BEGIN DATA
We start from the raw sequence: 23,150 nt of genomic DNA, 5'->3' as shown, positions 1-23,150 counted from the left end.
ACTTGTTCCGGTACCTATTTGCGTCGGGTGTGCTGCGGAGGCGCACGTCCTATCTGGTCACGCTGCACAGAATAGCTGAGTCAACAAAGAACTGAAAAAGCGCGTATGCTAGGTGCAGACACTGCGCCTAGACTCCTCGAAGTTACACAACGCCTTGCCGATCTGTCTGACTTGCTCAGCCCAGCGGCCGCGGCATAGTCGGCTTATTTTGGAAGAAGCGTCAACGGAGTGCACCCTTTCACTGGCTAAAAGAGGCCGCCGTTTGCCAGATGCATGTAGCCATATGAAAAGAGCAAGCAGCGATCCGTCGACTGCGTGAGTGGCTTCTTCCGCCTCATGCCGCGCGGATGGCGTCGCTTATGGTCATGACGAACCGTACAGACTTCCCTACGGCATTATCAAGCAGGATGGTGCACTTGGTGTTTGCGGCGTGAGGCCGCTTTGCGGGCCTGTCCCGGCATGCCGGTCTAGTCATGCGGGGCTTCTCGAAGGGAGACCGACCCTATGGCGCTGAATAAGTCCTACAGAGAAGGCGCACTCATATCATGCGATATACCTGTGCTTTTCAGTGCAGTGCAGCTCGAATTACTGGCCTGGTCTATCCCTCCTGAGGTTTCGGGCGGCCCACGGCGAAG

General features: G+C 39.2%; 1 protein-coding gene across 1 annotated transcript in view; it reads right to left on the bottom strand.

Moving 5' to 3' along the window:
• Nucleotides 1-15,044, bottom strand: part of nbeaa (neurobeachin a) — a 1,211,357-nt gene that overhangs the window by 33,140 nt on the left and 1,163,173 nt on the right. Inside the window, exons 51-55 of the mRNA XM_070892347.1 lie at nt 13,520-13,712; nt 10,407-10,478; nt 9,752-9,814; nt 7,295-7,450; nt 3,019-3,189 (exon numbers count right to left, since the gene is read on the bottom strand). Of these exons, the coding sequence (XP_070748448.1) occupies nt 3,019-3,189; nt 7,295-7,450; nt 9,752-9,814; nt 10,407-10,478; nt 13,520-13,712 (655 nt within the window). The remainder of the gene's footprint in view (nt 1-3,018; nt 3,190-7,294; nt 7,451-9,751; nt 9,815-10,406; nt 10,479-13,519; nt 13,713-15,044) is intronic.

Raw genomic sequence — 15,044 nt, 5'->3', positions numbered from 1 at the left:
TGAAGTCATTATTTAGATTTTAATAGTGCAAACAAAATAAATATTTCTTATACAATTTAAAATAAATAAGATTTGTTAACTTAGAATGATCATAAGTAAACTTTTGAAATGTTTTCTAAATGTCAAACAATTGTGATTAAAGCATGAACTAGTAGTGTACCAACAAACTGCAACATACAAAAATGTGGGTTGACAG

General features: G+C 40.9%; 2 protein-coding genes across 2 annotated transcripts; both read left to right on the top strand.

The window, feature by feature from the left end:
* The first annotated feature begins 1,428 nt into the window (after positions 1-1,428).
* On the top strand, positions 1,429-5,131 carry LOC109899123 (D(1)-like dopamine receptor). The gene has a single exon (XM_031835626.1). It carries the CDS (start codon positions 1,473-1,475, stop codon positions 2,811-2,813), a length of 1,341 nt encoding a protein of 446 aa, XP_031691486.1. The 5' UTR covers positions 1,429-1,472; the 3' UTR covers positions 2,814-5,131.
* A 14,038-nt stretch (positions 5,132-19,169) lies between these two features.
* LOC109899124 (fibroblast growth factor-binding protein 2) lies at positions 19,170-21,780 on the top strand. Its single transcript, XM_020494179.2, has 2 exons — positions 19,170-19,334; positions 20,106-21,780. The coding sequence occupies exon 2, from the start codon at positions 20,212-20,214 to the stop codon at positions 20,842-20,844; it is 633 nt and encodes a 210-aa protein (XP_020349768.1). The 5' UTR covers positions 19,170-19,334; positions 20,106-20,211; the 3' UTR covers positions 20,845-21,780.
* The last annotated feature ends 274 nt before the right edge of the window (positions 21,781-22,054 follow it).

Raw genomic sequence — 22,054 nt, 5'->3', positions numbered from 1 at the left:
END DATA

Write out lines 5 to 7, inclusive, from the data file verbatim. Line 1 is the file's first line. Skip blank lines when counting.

• Nucleotides 1-15,044, bottom strand: part of nbeaa (neurobeachin a) — a 1,211,357-nt gene that overhangs the window by 33,140 nt on the left and 1,163,173 nt on the right. Inside the window, exons 51-55 of the mRNA XM_070892347.1 lie at nt 13,520-13,712; nt 10,407-10,478; nt 9,752-9,814; nt 7,295-7,450; nt 3,019-3,189 (exon numbers count right to left, since the gene is read on the bottom strand). Of these exons, the coding sequence (XP_070748448.1) occupies nt 3,019-3,189; nt 7,295-7,450; nt 9,752-9,814; nt 10,407-10,478; nt 13,520-13,712 (655 nt within the window). The remainder of the gene's footprint in view (nt 1-3,018; nt 3,190-7,294; nt 7,451-9,751; nt 9,815-10,406; nt 10,479-13,519; nt 13,713-15,044) is intronic.

Raw genomic sequence — 15,044 nt, 5'->3', positions numbered from 1 at the left:
TGAAGTCATTATTTAGATTTTAATAGTGCAAACAAAATAAATATTTCTTATACAATTTAAAATAAATAAGATTTGTTAACTTAGAATGATCATAAGTAAACTTTTGAAATGTTTTCTAAATGTCAAACAATTGTGATTAAAGCATGAACTAGTAGTGTACCAACAAACTGCAACATACAAAAATGTGGGTTGACAG